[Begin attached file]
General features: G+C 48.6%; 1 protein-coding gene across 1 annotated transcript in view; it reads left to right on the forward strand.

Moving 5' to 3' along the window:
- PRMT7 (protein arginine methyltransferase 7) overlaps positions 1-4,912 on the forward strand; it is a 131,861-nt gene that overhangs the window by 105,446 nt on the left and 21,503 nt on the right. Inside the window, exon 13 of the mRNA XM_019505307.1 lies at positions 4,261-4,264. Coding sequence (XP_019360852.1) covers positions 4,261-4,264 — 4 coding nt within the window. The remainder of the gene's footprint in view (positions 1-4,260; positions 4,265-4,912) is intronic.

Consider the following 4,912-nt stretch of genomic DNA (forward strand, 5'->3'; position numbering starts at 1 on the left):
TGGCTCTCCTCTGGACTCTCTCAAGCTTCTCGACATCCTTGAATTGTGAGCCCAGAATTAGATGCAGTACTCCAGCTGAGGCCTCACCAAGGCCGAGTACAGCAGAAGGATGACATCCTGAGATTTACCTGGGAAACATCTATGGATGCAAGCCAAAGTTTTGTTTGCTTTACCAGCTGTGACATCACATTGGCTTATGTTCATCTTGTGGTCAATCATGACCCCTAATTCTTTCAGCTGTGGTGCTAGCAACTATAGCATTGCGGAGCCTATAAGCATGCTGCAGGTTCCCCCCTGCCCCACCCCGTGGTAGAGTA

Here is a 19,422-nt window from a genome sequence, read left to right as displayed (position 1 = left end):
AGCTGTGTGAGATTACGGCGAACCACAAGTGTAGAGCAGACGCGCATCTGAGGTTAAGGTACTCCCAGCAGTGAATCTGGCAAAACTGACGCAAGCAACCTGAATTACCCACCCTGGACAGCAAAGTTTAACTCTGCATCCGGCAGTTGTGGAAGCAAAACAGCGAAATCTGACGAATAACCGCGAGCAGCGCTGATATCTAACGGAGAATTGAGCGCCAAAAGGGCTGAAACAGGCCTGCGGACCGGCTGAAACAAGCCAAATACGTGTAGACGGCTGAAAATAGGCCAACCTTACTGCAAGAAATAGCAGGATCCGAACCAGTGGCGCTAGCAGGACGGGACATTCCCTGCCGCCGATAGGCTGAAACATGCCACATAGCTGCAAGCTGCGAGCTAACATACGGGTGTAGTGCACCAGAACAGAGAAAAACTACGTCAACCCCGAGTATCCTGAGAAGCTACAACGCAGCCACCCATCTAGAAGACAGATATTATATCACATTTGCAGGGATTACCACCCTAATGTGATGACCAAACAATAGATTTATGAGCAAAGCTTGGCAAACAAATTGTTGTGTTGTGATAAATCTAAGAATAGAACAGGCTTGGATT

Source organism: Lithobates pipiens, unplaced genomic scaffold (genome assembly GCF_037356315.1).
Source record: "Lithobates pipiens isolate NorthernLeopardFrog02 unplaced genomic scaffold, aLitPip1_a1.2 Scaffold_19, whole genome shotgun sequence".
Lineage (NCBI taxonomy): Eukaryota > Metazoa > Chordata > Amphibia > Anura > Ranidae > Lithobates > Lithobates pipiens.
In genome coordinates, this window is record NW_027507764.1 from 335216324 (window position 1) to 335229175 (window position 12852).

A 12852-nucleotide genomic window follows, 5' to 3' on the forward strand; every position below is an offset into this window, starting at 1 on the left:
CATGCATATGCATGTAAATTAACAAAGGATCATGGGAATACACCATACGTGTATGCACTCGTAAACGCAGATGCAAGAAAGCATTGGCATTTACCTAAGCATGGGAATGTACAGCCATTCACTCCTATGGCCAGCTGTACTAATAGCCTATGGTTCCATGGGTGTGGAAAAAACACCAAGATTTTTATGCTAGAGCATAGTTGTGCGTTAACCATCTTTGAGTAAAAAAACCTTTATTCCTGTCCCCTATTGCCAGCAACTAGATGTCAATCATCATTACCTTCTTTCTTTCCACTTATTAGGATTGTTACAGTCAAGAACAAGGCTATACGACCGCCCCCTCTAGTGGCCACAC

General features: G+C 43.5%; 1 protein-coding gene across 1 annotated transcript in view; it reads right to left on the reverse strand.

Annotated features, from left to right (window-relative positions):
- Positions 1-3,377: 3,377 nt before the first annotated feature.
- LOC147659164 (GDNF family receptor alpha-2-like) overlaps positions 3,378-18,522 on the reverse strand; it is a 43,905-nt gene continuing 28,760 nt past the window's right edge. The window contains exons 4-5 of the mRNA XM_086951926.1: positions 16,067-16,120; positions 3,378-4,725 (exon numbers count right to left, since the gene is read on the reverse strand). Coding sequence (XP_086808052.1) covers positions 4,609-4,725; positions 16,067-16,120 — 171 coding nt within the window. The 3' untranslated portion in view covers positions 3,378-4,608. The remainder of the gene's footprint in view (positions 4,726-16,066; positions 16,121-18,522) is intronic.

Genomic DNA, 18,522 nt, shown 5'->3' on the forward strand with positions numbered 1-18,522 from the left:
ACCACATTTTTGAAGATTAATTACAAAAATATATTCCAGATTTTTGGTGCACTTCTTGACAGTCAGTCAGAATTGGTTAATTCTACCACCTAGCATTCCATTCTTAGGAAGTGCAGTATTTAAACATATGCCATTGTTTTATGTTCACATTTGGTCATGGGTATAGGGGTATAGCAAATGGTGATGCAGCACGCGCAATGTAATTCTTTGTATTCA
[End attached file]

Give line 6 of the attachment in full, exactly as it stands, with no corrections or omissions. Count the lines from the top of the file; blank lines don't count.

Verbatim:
Here is a 19,422-nt window from a genome sequence, read left to right as displayed (position 1 = left end):